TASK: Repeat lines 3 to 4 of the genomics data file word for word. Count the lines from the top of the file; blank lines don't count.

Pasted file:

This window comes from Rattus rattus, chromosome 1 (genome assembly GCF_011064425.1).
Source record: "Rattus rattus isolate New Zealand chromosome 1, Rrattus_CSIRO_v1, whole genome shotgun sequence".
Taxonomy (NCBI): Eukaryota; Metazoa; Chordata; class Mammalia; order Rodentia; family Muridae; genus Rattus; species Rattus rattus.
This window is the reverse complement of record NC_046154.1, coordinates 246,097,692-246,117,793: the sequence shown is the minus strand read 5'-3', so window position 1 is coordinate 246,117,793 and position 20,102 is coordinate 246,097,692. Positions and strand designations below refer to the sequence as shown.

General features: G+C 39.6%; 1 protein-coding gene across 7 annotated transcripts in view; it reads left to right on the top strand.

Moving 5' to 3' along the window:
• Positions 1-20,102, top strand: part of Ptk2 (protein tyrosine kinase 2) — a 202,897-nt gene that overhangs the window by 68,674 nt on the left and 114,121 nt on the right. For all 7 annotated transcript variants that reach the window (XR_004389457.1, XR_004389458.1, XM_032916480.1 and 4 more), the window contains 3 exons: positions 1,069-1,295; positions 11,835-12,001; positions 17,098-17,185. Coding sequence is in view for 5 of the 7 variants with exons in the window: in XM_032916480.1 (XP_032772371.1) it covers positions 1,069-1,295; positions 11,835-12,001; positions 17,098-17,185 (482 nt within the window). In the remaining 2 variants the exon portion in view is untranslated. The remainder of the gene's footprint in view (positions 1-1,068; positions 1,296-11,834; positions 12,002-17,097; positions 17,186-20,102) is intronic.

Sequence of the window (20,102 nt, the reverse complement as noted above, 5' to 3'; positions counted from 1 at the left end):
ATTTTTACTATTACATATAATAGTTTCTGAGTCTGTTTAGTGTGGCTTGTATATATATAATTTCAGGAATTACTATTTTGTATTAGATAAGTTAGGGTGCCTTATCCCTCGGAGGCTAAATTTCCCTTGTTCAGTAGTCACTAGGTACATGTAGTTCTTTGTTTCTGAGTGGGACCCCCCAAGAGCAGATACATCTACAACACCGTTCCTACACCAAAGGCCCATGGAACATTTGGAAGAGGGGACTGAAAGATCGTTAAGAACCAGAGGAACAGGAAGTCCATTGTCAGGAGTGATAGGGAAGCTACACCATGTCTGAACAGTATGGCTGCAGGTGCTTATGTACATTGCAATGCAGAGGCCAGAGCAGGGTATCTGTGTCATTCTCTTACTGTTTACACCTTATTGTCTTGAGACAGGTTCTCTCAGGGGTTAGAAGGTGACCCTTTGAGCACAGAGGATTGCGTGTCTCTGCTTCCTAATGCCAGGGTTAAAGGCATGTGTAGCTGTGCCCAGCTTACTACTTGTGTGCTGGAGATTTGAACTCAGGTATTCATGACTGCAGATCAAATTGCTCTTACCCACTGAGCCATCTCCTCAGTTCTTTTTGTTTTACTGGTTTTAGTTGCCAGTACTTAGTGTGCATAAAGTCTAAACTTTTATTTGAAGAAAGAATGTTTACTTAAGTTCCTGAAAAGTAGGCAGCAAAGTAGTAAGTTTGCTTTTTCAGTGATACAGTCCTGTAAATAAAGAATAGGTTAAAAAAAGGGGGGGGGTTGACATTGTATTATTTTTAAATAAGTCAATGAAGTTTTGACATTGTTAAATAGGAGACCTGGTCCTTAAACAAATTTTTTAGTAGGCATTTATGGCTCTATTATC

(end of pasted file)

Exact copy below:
Taxonomy (NCBI): Eukaryota; Metazoa; Chordata; class Mammalia; order Rodentia; family Muridae; genus Rattus; species Rattus rattus.
This window is the reverse complement of record NC_046154.1, coordinates 246,097,692-246,117,793: the sequence shown is the minus strand read 5'-3', so window position 1 is coordinate 246,117,793 and position 20,102 is coordinate 246,097,692. Positions and strand designations below refer to the sequence as shown.